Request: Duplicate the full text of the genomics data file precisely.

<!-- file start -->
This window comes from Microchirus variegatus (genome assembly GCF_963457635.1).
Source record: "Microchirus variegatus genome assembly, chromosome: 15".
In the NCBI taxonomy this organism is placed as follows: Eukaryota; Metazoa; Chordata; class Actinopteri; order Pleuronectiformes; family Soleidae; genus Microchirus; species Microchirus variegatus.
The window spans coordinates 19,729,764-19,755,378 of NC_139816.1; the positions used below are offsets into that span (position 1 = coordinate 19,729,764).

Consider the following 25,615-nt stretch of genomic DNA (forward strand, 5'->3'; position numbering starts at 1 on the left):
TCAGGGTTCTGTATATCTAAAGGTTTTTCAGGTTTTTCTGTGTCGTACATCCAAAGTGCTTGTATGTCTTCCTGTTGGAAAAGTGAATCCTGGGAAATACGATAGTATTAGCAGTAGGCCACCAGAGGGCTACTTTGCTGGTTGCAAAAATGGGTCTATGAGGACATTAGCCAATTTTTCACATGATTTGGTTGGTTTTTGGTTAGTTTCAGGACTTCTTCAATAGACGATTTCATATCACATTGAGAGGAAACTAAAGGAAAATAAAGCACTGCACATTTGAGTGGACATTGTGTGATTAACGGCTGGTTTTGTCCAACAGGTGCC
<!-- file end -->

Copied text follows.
This window comes from Microchirus variegatus (genome assembly GCF_963457635.1).
Source record: "Microchirus variegatus genome assembly, chromosome: 15".
In the NCBI taxonomy this organism is placed as follows: Eukaryota; Metazoa; Chordata; class Actinopteri; order Pleuronectiformes; family Soleidae; genus Microchirus; species Microchirus variegatus.
The window spans coordinates 19,729,764-19,755,378 of NC_139816.1; the positions used below are offsets into that span (position 1 = coordinate 19,729,764).

Consider the following 25,615-nt stretch of genomic DNA (forward strand, 5'->3'; position numbering starts at 1 on the left):
TCAGGGTTCTGTATATCTAAAGGTTTTTCAGGTTTTTCTGTGTCGTACATCCAAAGTGCTTGTATGTCTTCCTGTTGGAAAAGTGAATCCTGGGAAATACGATAGTATTAGCAGTAGGCCACCAGAGGGCTACTTTGCTGGTTGCAAAAATGGGTCTATGAGGACATTAGCCAATTTTTCACATGATTTGGTTGGTTTTTGGTTAGTTTCAGGACTTCTTCAATAGACGATTTCATATCACATTGAGAGGAAACTAAAGGAAAATAAAGCACTGCACATTTGAGTGGACATTGTGTGATTAACGGCTGGTTTTGTCCAACAGGTGCC